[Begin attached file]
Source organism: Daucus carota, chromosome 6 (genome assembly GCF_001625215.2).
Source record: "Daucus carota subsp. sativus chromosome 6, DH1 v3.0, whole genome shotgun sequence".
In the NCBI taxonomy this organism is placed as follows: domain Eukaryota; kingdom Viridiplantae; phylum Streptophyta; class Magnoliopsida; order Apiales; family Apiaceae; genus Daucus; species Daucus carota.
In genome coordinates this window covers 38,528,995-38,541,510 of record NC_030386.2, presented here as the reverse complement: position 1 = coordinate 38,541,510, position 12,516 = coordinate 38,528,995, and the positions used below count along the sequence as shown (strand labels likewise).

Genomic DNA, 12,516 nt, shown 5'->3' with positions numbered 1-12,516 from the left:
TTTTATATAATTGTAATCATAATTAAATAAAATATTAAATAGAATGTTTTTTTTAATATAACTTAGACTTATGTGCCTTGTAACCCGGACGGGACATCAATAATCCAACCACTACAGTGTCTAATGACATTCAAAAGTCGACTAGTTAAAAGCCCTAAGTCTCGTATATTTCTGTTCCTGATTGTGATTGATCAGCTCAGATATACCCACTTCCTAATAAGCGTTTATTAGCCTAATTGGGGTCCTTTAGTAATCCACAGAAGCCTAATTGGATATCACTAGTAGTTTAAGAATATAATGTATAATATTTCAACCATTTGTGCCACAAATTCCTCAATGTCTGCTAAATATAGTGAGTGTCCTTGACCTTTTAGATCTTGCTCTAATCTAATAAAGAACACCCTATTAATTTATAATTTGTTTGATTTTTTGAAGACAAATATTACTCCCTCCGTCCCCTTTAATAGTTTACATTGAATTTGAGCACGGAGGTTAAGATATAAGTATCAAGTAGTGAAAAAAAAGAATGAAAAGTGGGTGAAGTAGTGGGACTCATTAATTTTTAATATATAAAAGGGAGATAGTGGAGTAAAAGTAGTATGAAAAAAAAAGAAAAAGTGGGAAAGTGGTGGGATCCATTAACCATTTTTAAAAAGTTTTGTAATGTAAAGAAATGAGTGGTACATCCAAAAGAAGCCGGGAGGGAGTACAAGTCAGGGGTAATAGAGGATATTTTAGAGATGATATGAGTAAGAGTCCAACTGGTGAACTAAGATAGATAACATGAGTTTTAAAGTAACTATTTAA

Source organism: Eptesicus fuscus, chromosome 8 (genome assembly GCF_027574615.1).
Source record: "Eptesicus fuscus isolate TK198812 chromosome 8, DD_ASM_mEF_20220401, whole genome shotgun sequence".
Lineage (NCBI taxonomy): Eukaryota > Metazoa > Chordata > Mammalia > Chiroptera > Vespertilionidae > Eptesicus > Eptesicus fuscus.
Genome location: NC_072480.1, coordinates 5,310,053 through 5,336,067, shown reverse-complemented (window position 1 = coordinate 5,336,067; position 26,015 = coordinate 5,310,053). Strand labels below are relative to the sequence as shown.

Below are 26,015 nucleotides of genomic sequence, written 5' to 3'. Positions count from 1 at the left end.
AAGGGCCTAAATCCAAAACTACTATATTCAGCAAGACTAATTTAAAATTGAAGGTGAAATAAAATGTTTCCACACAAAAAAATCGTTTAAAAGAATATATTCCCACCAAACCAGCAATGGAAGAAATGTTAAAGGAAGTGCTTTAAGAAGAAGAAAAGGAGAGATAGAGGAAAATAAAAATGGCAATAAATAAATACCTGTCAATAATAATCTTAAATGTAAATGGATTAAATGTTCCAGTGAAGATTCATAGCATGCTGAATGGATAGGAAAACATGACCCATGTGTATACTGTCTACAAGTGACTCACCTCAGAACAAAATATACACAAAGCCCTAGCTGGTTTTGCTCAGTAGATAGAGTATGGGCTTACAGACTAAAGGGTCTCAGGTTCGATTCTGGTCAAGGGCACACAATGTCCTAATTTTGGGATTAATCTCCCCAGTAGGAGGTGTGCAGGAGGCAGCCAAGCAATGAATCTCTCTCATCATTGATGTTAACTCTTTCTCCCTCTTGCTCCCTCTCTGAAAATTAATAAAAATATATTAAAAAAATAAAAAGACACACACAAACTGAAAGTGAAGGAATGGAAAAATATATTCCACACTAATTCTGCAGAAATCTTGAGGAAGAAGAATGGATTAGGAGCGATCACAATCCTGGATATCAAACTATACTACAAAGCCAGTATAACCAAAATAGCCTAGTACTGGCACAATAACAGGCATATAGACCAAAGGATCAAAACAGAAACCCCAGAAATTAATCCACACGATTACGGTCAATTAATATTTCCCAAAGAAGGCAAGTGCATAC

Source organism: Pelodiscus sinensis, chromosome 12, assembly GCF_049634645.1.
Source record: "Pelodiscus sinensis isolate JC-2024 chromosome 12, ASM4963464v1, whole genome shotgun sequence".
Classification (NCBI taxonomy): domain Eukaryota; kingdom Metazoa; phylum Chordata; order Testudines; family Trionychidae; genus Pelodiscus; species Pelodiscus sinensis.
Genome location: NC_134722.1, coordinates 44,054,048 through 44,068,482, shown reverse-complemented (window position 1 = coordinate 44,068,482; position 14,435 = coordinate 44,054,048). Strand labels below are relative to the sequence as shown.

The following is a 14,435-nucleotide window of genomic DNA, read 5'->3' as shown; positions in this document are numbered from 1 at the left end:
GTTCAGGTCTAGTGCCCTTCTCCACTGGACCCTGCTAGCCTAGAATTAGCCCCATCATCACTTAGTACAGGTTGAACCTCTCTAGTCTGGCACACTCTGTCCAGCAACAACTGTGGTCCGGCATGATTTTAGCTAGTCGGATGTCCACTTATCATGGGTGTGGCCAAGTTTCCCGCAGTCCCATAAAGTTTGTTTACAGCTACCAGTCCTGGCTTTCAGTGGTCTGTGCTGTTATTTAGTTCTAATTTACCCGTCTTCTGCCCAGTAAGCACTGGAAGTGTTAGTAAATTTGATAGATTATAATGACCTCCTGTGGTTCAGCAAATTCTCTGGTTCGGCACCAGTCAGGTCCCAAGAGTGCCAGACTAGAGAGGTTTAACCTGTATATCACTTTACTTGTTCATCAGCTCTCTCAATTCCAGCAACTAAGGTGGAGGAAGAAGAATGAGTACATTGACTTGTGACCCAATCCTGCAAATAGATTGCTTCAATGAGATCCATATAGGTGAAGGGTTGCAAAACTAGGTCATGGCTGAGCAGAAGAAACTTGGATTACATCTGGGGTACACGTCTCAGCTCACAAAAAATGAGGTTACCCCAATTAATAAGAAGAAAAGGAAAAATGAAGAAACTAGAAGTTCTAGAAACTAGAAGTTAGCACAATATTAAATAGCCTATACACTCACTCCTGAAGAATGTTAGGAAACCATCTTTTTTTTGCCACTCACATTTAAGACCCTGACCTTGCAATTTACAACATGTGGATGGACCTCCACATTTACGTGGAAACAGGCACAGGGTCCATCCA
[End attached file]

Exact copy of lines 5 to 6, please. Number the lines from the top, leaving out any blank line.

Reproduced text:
Genomic DNA, 12,516 nt, shown 5'->3' with positions numbered 1-12,516 from the left:
TTTTATATAATTGTAATCATAATTAAATAAAATATTAAATAGAATGTTTTTTTTAATATAACTTAGACTTATGTGCCTTGTAACCCGGACGGGACATCAATAATCCAACCACTACAGTGTCTAATGACATTCAAAAGTCGACTAGTTAAAAGCCCTAAGTCTCGTATATTTCTGTTCCTGATTGTGATTGATCAGCTCAGATATACCCACTTCCTAATAAGCGTTTATTAGCCTAATTGGGGTCCTTTAGTAATCCACAGAAGCCTAATTGGATATCACTAGTAGTTTAAGAATATAATGTATAATATTTCAACCATTTGTGCCACAAATTCCTCAATGTCTGCTAAATATAGTGAGTGTCCTTGACCTTTTAGATCTTGCTCTAATCTAATAAAGAACACCCTATTAATTTATAATTTGTTTGATTTTTTGAAGACAAATATTACTCCCTCCGTCCCCTTTAATAGTTTACATTGAATTTGAGCACGGAGGTTAAGATATAAGTATCAAGTAGTGAAAAAAAAGAATGAAAAGTGGGTGAAGTAGTGGGACTCATTAATTTTTAATATATAAAAGGGAGATAGTGGAGTAAAAGTAGTATGAAAAAAAAAGAAAAAGTGGGAAAGTGGTGGGATCCATTAACCATTTTTAAAAAGTTTTGTAATGTAAAGAAATGAGTGGTACATCCAAAAGAAGCCGGGAGGGAGTACAAGTCAGGGGTAATAGAGGATATTTTAGAGATGATATGAGTAAGAGTCCAACTGGTGAACTAAGATAGATAACATGAGTTTTAAAGTAACTATTTAA